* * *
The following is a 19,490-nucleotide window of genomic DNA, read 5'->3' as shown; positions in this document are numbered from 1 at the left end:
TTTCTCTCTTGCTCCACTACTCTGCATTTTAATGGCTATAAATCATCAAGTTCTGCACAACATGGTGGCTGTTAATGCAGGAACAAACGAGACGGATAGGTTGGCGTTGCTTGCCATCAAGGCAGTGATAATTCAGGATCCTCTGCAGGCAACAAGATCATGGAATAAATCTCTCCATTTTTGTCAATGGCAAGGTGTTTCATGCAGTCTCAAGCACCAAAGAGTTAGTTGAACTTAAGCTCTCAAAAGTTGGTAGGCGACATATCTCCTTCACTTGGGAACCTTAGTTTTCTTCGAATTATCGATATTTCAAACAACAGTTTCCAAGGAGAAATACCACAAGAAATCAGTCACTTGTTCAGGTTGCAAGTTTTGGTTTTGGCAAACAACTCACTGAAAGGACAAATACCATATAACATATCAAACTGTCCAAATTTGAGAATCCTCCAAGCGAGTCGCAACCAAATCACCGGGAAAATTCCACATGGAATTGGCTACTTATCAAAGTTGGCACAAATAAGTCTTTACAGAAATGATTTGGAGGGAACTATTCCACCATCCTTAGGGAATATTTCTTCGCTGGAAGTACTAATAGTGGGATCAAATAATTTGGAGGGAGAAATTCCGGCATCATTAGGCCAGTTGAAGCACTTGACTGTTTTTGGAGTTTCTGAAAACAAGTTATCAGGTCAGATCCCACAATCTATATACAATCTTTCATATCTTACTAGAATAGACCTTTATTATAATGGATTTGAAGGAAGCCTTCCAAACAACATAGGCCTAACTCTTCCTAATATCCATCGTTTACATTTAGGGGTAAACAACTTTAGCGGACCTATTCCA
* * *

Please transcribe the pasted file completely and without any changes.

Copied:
The following is a 19,490-nucleotide window of genomic DNA, read 5'->3' as shown; positions in this document are numbered from 1 at the left end:
TTTCTCTCTTGCTCCACTACTCTGCATTTTAATGGCTATAAATCATCAAGTTCTGCACAACATGGTGGCTGTTAATGCAGGAACAAACGAGACGGATAGGTTGGCGTTGCTTGCCATCAAGGCAGTGATAATTCAGGATCCTCTGCAGGCAACAAGATCATGGAATAAATCTCTCCATTTTTGTCAATGGCAAGGTGTTTCATGCAGTCTCAAGCACCAAAGAGTTAGTTGAACTTAAGCTCTCAAAAGTTGGTAGGCGACATATCTCCTTCACTTGGGAACCTTAGTTTTCTTCGAATTATCGATATTTCAAACAACAGTTTCCAAGGAGAAATACCACAAGAAATCAGTCACTTGTTCAGGTTGCAAGTTTTGGTTTTGGCAAACAACTCACTGAAAGGACAAATACCATATAACATATCAAACTGTCCAAATTTGAGAATCCTCCAAGCGAGTCGCAACCAAATCACCGGGAAAATTCCACATGGAATTGGCTACTTATCAAAGTTGGCACAAATAAGTCTTTACAGAAATGATTTGGAGGGAACTATTCCACCATCCTTAGGGAATATTTCTTCGCTGGAAGTACTAATAGTGGGATCAAATAATTTGGAGGGAGAAATTCCGGCATCATTAGGCCAGTTGAAGCACTTGACTGTTTTTGGAGTTTCTGAAAACAAGTTATCAGGTCAGATCCCACAATCTATATACAATCTTTCATATCTTACTAGAATAGACCTTTATTATAATGGATTTGAAGGAAGCCTTCCAAACAACATAGGCCTAACTCTTCCTAATATCCATCGTTTACATTTAGGGGTAAACAACTTTAGCGGACCTATTCCA